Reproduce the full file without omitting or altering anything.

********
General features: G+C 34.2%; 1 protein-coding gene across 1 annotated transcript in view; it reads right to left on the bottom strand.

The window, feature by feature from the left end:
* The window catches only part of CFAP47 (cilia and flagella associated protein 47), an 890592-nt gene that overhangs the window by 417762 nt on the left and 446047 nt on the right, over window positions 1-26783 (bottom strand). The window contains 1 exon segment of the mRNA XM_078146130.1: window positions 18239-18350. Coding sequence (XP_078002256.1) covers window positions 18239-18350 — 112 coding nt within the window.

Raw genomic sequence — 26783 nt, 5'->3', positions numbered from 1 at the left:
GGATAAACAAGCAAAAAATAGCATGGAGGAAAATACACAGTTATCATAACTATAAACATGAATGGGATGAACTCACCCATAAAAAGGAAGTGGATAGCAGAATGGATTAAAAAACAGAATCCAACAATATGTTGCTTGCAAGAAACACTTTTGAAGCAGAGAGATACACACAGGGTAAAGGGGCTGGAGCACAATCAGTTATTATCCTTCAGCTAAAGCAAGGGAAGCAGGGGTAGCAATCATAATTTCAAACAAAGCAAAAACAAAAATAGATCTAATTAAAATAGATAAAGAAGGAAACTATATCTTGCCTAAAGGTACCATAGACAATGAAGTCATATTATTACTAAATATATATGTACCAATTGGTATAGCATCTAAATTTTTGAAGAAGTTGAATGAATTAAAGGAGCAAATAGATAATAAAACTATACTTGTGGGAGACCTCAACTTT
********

General features: G+C 34.2%; 1 protein-coding gene across 1 annotated transcript in view; it reads right to left on the bottom strand.

The window, feature by feature from the left end:
* The window catches only part of CFAP47 (cilia and flagella associated protein 47), an 890592-nt gene that overhangs the window by 417762 nt on the left and 446047 nt on the right, over window positions 1-26783 (bottom strand). The window contains 1 exon segment of the mRNA XM_078146130.1: window positions 18239-18350. Coding sequence (XP_078002256.1) covers window positions 18239-18350 — 112 coding nt within the window.

Raw genomic sequence — 26783 nt, 5'->3', positions numbered from 1 at the left:
GGATAAACAAGCAAAAAATAGCATGGAGGAAAATACACAGTTATCATAACTATAAACATGAATGGGATGAACTCACCCATAAAAAGGAAGTGGATAGCAGAATGGATTAAAAAACAGAATCCAACAATATGTTGCTTGCAAGAAACACTTTTGAAGCAGAGAGATACACACAGGGTAAAGGGGCTGGAGCACAATCAGTTATTATCCTTCAGCTAAAGCAAGGGAAGCAGGGGTAGCAATCATAATTTCAAACAAAGCAAAAACAAAAATAGATCTAATTAAAATAGATAAAGAAGGAAACTATATCTTGCCTAAAGGTACCATAGACAATGAAGTCATATTATTACTAAATATATATGTACCAATTGGTATAGCATCTAAATTTTTGAAGAAGTTGAATGAATTAAAGGAGCAAATAGATAATAAAACTATACTTGTGGGAGACCTCAACTTT